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Wait Till Next Year: A...
Doris Kearns Goodwin
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Wait Till Next Year: A Memoir

4.0 of 5 stars 4.00  ·  rating details  ·  4,145 ratings  ·  546 reviews
We meet the people who most influenced Goodwin's early life: her mother, who instilled in her the love of books; and her father, who taught her the joy of baseball.
Published 2004 by Recorded Books (first published October 1st 1997)
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(showing 1-30 of 3,000)
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Steve Sckenda
Doris Kearns Goodwin, the Pulitzer-Prize-winning biographer of Lincoln and FDR, describes growing up as an Irish-Catholic in Long Island during the 1950’s. The slow death of Doris’ mother and the disappearance of her world destroyed her idyllic childhood. But an excellent father, community, church, and baseball consoled her and contributed to her achievement.

Goodwin credits her storytelling skill to baseball. Starting in 1949, young Doris would listen to Brooklyn Dodger games on the radio durin
Goodwin is an enthusiastic 'voice' that I remember quite well from Ken Burns' "Baseball" documentary. Not for nothing did her dad nickname her 'Bubbles,' as she relates in this book. My dad taught me how to keep score when I was very young, as did hers, and I also felt that baseball connection with my dad that she had with hers.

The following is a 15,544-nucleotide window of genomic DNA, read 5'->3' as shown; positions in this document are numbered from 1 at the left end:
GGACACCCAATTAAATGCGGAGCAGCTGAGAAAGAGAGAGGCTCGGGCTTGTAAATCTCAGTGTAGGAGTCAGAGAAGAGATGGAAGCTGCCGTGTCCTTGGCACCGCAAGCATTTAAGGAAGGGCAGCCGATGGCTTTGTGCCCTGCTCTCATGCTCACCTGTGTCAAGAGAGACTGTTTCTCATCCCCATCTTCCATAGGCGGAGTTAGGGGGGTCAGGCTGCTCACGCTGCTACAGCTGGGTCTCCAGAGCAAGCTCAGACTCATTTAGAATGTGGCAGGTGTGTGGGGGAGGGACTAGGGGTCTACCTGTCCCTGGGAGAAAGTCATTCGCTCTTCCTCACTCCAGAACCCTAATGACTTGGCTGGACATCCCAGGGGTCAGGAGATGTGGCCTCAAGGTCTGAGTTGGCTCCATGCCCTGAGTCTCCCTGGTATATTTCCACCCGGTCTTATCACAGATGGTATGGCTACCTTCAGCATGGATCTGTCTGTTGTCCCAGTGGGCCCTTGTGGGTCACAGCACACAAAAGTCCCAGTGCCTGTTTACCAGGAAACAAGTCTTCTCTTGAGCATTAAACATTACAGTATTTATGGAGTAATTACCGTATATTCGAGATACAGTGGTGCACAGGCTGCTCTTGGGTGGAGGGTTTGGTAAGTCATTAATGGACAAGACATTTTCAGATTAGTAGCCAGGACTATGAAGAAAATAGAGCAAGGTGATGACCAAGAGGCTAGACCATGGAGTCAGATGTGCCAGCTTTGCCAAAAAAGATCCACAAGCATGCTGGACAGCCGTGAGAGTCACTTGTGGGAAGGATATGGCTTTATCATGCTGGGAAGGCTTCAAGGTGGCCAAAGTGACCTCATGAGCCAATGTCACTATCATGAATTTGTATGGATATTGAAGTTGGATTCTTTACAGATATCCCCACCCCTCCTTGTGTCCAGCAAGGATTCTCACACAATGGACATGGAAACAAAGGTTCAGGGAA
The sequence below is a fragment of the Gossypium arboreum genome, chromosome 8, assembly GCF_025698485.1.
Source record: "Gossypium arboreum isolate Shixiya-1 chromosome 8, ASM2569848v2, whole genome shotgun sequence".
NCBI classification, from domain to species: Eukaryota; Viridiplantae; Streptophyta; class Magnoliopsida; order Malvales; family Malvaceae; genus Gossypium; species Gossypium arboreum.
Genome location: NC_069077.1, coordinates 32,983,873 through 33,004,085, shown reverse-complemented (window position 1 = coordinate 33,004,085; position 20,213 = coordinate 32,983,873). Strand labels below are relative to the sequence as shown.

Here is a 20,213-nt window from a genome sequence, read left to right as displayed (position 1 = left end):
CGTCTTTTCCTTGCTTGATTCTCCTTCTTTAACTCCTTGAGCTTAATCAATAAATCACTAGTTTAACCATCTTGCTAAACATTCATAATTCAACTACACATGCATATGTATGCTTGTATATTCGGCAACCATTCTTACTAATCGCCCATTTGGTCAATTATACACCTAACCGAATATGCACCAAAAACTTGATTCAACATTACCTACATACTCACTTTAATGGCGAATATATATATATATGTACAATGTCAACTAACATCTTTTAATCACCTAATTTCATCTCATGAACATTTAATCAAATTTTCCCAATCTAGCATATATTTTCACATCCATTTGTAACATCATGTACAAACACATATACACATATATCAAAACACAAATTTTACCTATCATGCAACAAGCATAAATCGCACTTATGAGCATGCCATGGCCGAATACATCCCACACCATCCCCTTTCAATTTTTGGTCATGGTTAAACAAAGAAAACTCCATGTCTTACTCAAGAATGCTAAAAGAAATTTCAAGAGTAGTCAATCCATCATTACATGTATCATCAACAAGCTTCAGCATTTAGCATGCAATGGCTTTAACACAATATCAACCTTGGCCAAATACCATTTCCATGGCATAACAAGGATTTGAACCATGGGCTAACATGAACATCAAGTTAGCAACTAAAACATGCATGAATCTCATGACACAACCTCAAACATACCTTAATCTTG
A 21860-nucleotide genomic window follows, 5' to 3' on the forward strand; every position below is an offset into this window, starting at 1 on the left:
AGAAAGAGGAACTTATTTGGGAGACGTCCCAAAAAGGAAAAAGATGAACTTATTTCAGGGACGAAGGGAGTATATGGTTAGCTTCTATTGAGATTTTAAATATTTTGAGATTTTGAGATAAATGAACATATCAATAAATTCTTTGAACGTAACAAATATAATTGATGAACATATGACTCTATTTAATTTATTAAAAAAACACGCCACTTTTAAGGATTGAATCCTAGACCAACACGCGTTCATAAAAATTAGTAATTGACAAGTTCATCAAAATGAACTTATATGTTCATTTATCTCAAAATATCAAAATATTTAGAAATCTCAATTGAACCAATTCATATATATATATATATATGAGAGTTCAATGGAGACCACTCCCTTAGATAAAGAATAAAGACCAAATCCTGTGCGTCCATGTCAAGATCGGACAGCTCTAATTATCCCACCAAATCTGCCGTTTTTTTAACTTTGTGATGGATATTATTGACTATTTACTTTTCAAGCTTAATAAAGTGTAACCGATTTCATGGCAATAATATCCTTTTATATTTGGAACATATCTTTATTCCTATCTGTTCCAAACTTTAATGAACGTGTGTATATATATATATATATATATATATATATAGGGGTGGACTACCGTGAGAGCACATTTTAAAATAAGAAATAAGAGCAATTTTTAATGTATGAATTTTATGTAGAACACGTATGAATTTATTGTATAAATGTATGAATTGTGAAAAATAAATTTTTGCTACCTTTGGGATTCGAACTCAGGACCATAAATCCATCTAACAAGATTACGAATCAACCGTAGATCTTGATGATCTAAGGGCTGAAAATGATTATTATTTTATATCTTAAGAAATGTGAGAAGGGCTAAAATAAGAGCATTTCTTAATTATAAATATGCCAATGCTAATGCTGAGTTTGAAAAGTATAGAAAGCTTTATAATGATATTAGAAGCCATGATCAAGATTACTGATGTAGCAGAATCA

As far as memoirs goes, this book is okay, especially if you have no idea what it was like to be a Catholic child growing up in the '50s in the U.S., or perhaps if you a
Doris Kearns Goodwin is best known for her presidential biographies. However, she is also an inveterate lover of baseball. Kearns Goodwin grew up in Long Island, NY, in a close, lower middle class neighborhood in the 1940’s and 1950’s. At that time there were three baseball teams in NY – the Yankees (it’s hard for me, a Red Sox fan to even write that name) in the Bronx, the Giants in Manhattan, and the Brooklyn Dodgers. The Dodgers were (was?) Jackie Robinson’s team, and during Kearns Goodwin’s ...more
Lots of fun, even if you come from a family of Yankees fans.

Doris Kearns Goodwin is better known for her presidential histories. I've enjoyed her The Fitzgeralds and the Kennedys and Team of Rivals. In this memoir we get to learn more about her own life and upbringing.

She grew up in Rockville Centre, Long Island, in the late '40s and '50s. The important themes of her childhood seem to be [A] Catholicism and [B] the Brooklyn Dodgers, not necessarily in that order.